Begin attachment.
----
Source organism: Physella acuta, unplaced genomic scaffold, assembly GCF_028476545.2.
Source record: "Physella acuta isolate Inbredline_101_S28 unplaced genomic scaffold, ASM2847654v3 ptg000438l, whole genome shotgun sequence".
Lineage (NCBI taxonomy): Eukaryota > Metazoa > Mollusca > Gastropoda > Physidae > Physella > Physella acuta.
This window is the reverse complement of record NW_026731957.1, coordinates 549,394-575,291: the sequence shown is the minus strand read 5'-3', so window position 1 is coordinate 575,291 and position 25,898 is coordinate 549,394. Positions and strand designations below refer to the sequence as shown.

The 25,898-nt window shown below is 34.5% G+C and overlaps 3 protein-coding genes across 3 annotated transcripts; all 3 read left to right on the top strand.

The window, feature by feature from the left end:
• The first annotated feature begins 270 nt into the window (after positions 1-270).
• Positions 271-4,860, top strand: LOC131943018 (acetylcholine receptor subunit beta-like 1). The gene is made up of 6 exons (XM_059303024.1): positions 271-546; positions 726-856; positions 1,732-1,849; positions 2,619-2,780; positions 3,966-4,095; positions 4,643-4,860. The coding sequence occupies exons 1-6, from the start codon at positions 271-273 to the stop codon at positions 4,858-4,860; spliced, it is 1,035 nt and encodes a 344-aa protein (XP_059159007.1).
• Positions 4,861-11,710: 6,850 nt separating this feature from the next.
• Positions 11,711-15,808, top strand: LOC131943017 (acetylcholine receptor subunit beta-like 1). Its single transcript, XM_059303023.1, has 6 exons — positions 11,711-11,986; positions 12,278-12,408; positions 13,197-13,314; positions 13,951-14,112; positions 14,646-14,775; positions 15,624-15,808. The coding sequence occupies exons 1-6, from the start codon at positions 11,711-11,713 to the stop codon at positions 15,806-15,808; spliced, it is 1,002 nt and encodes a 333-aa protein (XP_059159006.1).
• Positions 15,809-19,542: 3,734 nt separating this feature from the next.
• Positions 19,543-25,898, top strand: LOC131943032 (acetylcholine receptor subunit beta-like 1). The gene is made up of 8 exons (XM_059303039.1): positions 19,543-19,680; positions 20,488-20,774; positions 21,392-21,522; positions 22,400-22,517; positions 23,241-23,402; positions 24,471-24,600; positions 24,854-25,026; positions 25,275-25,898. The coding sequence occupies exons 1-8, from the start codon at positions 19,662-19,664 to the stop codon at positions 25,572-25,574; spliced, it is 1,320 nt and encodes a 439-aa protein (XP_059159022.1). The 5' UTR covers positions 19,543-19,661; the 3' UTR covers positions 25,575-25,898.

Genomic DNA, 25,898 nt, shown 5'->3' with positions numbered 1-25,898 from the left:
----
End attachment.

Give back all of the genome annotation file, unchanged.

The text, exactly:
Source organism: Physella acuta, unplaced genomic scaffold, assembly GCF_028476545.2.
Source record: "Physella acuta isolate Inbredline_101_S28 unplaced genomic scaffold, ASM2847654v3 ptg000438l, whole genome shotgun sequence".
Lineage (NCBI taxonomy): Eukaryota > Metazoa > Mollusca > Gastropoda > Physidae > Physella > Physella acuta.
This window is the reverse complement of record NW_026731957.1, coordinates 549,394-575,291: the sequence shown is the minus strand read 5'-3', so window position 1 is coordinate 575,291 and position 25,898 is coordinate 549,394. Positions and strand designations below refer to the sequence as shown.

The 25,898-nt window shown below is 34.5% G+C and overlaps 3 protein-coding genes across 3 annotated transcripts; all 3 read left to right on the top strand.

The window, feature by feature from the left end:
• The first annotated feature begins 270 nt into the window (after positions 1-270).
• Positions 271-4,860, top strand: LOC131943018 (acetylcholine receptor subunit beta-like 1). The gene is made up of 6 exons (XM_059303024.1): positions 271-546; positions 726-856; positions 1,732-1,849; positions 2,619-2,780; positions 3,966-4,095; positions 4,643-4,860. The coding sequence occupies exons 1-6, from the start codon at positions 271-273 to the stop codon at positions 4,858-4,860; spliced, it is 1,035 nt and encodes a 344-aa protein (XP_059159007.1).
• Positions 4,861-11,710: 6,850 nt separating this feature from the next.
• Positions 11,711-15,808, top strand: LOC131943017 (acetylcholine receptor subunit beta-like 1). Its single transcript, XM_059303023.1, has 6 exons — positions 11,711-11,986; positions 12,278-12,408; positions 13,197-13,314; positions 13,951-14,112; positions 14,646-14,775; positions 15,624-15,808. The coding sequence occupies exons 1-6, from the start codon at positions 11,711-11,713 to the stop codon at positions 15,806-15,808; spliced, it is 1,002 nt and encodes a 333-aa protein (XP_059159006.1).
• Positions 15,809-19,542: 3,734 nt separating this feature from the next.
• Positions 19,543-25,898, top strand: LOC131943032 (acetylcholine receptor subunit beta-like 1). The gene is made up of 8 exons (XM_059303039.1): positions 19,543-19,680; positions 20,488-20,774; positions 21,392-21,522; positions 22,400-22,517; positions 23,241-23,402; positions 24,471-24,600; positions 24,854-25,026; positions 25,275-25,898. The coding sequence occupies exons 1-8, from the start codon at positions 19,662-19,664 to the stop codon at positions 25,572-25,574; spliced, it is 1,320 nt and encodes a 439-aa protein (XP_059159022.1). The 5' UTR covers positions 19,543-19,661; the 3' UTR covers positions 25,575-25,898.

Genomic DNA, 25,898 nt, shown 5'->3' with positions numbered 1-25,898 from the left: